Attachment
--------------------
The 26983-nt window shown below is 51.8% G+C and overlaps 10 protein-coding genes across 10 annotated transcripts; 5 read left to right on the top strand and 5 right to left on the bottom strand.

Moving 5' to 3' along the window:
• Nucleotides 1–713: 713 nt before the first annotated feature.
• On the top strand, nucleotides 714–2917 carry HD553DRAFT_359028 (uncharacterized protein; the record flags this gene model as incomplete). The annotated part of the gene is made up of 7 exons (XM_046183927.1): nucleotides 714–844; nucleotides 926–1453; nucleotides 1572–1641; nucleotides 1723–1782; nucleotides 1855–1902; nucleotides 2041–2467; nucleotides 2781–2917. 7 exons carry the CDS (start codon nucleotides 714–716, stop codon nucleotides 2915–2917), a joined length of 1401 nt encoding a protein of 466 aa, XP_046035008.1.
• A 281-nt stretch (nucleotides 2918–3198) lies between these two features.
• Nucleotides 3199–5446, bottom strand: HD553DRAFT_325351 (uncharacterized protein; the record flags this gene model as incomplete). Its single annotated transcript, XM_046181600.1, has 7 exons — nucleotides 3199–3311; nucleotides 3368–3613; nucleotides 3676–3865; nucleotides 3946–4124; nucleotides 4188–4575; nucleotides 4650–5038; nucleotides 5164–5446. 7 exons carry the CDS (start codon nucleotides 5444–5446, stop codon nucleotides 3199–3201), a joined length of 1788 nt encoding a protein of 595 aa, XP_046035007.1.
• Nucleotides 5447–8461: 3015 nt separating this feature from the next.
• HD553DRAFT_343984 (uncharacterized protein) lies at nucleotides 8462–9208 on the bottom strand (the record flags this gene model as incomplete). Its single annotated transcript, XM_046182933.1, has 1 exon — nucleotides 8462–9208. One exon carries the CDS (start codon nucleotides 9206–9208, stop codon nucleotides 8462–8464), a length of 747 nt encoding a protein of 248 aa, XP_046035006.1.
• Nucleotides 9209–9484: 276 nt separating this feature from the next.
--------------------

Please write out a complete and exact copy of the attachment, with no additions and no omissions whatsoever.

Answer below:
The 26983-nt window shown below is 51.8% G+C and overlaps 10 protein-coding genes across 10 annotated transcripts; 5 read left to right on the top strand and 5 right to left on the bottom strand.

Moving 5' to 3' along the window:
• Nucleotides 1–713: 713 nt before the first annotated feature.
• On the top strand, nucleotides 714–2917 carry HD553DRAFT_359028 (uncharacterized protein; the record flags this gene model as incomplete). The annotated part of the gene is made up of 7 exons (XM_046183927.1): nucleotides 714–844; nucleotides 926–1453; nucleotides 1572–1641; nucleotides 1723–1782; nucleotides 1855–1902; nucleotides 2041–2467; nucleotides 2781–2917. 7 exons carry the CDS (start codon nucleotides 714–716, stop codon nucleotides 2915–2917), a joined length of 1401 nt encoding a protein of 466 aa, XP_046035008.1.
• A 281-nt stretch (nucleotides 2918–3198) lies between these two features.
• Nucleotides 3199–5446, bottom strand: HD553DRAFT_325351 (uncharacterized protein; the record flags this gene model as incomplete). Its single annotated transcript, XM_046181600.1, has 7 exons — nucleotides 3199–3311; nucleotides 3368–3613; nucleotides 3676–3865; nucleotides 3946–4124; nucleotides 4188–4575; nucleotides 4650–5038; nucleotides 5164–5446. 7 exons carry the CDS (start codon nucleotides 5444–5446, stop codon nucleotides 3199–3201), a joined length of 1788 nt encoding a protein of 595 aa, XP_046035007.1.
• Nucleotides 5447–8461: 3015 nt separating this feature from the next.
• HD553DRAFT_343984 (uncharacterized protein) lies at nucleotides 8462–9208 on the bottom strand (the record flags this gene model as incomplete). Its single annotated transcript, XM_046182933.1, has 1 exon — nucleotides 8462–9208. One exon carries the CDS (start codon nucleotides 9206–9208, stop codon nucleotides 8462–8464), a length of 747 nt encoding a protein of 248 aa, XP_046035006.1.
• Nucleotides 9209–9484: 276 nt separating this feature from the next.